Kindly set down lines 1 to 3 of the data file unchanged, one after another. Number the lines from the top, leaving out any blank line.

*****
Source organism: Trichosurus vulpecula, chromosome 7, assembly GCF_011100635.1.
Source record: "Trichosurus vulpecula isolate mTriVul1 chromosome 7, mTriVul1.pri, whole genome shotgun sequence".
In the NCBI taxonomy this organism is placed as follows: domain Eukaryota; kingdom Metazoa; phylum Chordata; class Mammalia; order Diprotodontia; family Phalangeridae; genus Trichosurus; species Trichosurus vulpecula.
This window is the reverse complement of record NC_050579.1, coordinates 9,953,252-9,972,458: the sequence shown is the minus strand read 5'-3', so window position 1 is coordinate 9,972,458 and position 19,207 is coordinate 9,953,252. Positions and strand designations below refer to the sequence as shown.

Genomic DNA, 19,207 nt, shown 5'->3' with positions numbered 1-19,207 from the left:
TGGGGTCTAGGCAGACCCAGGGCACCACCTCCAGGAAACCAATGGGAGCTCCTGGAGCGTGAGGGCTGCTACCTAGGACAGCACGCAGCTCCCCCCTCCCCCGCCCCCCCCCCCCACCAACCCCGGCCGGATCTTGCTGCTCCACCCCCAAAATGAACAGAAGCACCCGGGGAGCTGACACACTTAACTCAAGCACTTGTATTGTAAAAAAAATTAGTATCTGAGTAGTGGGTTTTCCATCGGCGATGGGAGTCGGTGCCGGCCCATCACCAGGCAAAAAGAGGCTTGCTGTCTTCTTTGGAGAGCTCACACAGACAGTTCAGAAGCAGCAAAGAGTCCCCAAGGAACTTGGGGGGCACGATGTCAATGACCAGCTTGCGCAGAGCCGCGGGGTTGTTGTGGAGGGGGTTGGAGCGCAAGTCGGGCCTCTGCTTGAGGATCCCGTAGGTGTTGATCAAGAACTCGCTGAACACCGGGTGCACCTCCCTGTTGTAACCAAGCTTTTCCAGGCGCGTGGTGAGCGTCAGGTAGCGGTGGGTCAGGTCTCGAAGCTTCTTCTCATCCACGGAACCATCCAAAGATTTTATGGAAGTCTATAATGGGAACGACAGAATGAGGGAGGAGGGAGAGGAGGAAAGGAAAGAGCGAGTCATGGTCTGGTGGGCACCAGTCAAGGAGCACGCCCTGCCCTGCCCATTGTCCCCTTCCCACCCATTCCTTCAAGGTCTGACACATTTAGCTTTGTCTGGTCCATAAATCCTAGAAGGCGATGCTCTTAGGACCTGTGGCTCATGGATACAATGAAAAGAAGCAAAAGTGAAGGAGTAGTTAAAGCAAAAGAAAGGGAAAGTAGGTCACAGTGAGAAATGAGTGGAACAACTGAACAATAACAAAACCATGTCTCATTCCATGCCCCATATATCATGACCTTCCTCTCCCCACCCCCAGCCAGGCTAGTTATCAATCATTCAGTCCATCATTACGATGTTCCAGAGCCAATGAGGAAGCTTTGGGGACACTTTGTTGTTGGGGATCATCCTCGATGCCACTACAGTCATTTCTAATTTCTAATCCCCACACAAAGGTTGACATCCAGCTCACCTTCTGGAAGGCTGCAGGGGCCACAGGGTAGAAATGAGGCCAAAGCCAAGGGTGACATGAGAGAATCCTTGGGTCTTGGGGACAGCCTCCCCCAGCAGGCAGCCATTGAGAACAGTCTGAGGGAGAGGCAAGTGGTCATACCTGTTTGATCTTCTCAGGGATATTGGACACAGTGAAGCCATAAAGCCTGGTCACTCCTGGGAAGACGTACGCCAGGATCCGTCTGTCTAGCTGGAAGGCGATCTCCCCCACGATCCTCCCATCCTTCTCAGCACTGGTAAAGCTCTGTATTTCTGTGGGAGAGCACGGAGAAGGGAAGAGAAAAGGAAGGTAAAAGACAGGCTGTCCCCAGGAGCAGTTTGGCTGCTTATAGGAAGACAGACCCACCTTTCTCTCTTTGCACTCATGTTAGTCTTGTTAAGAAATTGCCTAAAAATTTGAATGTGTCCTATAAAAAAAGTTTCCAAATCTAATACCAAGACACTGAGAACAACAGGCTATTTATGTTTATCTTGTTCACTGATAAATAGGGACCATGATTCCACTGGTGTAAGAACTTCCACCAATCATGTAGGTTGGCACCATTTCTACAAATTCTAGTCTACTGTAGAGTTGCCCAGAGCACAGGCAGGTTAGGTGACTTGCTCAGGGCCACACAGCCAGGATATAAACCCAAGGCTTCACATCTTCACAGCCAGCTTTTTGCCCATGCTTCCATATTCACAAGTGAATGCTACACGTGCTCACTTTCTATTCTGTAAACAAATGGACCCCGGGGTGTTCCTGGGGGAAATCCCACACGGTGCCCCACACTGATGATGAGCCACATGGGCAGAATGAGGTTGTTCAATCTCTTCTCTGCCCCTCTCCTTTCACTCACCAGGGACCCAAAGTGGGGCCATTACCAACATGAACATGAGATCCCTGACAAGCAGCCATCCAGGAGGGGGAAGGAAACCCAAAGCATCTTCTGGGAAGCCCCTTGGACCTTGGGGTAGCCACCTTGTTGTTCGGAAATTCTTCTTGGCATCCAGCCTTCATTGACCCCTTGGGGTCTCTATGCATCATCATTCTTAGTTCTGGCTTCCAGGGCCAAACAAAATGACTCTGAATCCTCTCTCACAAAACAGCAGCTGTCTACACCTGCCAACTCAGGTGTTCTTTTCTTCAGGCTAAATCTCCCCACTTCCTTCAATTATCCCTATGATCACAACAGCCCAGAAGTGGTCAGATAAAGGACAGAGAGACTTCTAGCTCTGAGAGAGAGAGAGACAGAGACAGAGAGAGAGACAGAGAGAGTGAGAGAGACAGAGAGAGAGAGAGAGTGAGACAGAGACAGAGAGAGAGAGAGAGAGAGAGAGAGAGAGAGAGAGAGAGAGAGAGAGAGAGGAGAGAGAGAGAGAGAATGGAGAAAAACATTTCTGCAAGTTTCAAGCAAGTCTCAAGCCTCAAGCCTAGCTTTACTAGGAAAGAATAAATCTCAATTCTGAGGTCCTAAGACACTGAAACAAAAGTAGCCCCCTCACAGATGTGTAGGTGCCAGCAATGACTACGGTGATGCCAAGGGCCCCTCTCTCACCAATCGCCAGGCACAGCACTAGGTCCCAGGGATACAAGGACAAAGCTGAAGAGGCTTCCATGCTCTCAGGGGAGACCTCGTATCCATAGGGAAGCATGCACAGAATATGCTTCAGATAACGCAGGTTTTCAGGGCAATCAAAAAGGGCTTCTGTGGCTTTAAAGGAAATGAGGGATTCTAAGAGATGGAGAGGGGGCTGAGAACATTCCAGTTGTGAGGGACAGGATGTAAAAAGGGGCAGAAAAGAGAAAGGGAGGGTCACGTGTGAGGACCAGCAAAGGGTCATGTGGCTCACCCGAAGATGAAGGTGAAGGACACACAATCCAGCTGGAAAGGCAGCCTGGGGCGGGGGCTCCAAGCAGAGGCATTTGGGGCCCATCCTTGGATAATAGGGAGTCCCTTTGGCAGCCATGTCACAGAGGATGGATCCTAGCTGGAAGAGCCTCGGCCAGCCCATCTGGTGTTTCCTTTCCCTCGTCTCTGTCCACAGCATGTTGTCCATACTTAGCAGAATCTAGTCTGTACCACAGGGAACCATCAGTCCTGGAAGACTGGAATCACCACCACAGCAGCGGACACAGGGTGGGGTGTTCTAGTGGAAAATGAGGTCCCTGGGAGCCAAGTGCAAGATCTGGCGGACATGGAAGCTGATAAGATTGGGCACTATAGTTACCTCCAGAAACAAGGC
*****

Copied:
Source organism: Trichosurus vulpecula, chromosome 7, assembly GCF_011100635.1.
Source record: "Trichosurus vulpecula isolate mTriVul1 chromosome 7, mTriVul1.pri, whole genome shotgun sequence".
In the NCBI taxonomy this organism is placed as follows: domain Eukaryota; kingdom Metazoa; phylum Chordata; class Mammalia; order Diprotodontia; family Phalangeridae; genus Trichosurus; species Trichosurus vulpecula.